7 On Your Side: Online scammers are exploiting Black Lives Matter movement

NEW YORK CITY (WABC) -- As Black Lives Matter supporters advocate for reform on the street, online scammers are capitalizing on the movement for their own gain.

The Black Lives Matter movement is spurring record-breaking fundraising online.

The Minnesota Freedom Fund raised $20 million in just one day. But now bad actors are exploiting this worthy cause and people's generosity to steal personal info and your money.

"People want to support causes. People want to support Black Lives Matter. They're not aware that scammers and fraudsters are preying on their good will to turn a profit," communications expert Lelani Clark said.

Clark says watch for disruptive schemes like fake KFC and Starbucks ads that have no affiliation with the chains, which offer freebies for people who enter the stores and shout 'Black Lives Matter'.

Beware of pop-up funding sites and malicious emails or texts that want you to click and download forms.

"Yes, there's a phishing scam going around to vote anonymously for a Black Lives Matter campaign," Clark said. "People are getting tons of these emails and think they're legit. But guess what, they're not."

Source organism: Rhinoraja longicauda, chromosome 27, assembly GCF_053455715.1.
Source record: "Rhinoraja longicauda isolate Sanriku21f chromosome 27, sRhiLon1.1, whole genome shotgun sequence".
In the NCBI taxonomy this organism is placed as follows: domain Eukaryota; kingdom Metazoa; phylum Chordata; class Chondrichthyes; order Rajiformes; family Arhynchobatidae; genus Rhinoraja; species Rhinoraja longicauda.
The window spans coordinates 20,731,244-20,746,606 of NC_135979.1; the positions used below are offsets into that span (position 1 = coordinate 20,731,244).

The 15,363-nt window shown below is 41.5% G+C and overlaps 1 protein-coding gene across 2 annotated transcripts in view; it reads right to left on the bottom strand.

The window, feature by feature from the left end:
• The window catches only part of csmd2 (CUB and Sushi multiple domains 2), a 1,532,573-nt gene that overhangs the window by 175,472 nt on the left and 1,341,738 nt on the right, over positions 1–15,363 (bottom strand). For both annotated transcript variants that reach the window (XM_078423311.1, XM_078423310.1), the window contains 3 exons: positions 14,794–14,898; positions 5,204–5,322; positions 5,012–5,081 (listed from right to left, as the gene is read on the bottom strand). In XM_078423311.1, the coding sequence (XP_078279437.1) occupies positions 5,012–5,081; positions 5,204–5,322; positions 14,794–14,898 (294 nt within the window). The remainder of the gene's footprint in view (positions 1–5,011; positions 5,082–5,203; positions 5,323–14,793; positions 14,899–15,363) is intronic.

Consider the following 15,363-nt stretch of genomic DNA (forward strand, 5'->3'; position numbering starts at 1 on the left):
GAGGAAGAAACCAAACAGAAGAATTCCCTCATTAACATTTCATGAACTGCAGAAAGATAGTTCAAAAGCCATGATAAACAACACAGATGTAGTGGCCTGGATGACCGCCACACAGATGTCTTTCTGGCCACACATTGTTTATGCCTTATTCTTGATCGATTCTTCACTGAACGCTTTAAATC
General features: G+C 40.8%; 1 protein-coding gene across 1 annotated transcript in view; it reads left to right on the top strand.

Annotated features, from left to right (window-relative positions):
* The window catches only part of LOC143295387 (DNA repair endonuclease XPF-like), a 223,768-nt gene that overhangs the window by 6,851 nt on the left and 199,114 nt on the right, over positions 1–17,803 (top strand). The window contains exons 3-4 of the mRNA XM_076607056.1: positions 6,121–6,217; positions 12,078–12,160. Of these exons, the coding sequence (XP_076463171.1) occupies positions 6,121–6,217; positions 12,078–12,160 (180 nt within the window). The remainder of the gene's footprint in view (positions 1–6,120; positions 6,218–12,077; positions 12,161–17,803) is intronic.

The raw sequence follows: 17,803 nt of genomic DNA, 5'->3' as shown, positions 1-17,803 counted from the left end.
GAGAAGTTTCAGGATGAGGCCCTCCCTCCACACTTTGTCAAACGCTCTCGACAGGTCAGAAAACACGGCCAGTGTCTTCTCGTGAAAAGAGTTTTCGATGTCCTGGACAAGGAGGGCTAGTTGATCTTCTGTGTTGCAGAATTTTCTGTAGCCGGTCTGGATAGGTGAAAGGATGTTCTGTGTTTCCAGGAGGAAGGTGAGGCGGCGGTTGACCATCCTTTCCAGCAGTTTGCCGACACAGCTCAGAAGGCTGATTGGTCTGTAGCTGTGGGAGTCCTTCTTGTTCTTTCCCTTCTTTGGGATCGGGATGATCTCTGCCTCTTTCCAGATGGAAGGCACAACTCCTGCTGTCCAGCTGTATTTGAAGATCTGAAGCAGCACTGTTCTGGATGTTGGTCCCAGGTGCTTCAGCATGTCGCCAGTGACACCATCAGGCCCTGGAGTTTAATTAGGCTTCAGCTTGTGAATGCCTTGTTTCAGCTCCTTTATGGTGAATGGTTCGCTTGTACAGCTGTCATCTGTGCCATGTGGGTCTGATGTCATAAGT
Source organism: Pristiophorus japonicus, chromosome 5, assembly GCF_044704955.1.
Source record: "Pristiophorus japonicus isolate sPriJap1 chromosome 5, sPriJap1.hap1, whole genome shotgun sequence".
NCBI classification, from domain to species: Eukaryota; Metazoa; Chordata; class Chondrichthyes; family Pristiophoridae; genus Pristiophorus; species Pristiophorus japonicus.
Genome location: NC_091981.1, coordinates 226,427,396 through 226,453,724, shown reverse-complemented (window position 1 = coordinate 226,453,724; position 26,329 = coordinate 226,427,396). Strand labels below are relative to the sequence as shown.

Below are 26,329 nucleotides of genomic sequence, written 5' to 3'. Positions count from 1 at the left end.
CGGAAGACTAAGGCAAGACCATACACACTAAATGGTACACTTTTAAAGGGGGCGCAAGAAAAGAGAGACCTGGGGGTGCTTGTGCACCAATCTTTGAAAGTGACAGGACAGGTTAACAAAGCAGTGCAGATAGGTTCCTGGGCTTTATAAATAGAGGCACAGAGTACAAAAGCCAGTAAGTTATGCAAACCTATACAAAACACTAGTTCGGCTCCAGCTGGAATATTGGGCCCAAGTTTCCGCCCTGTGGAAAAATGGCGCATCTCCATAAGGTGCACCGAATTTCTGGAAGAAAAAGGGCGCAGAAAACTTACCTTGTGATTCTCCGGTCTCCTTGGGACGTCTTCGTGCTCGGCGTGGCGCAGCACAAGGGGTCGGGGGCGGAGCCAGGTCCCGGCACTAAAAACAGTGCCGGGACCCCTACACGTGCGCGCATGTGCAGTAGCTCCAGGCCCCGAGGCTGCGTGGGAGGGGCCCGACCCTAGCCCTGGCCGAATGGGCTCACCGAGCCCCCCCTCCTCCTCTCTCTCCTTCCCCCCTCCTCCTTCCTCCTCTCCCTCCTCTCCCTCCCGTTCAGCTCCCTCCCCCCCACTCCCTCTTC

Clark warns never click on links, you can infect your device with malware designed to infect your computer and steal your banking information.

Legitimate sites will have http 's,' for secure on their link. Like the GoFundMe pages for George Floyd and Breonna Taylor.

Non-profits usually end in '.org,' like the website for the NAACP Legal Defense Fund, which raises money to fight racial and social injustice and end police brutality.

"There's been a huge spike in giving," said Michael Thatcher, President and CEO of Charity Navigator, the nation's largest evaluator of charities.

Charity Navigator saw close to $1 million flow through their vetted civil rights movement basket for Black Lives Matter.

"In our database for Black Lives Matter there are over seven organizations with that in the title. So which one do you give to?" Thatcher said.

The big takeaway, check out credentials on CharityNavigator.org to see if a non-profit is registered, and also to check their rating.

Research when and where the domain was established. Just like with coronavirus scams, many sites that go live in conjunction with recent events are bogus.

And last, if the charity wants you to wire transfer or donate with iTunes or gift cards, disregard it.

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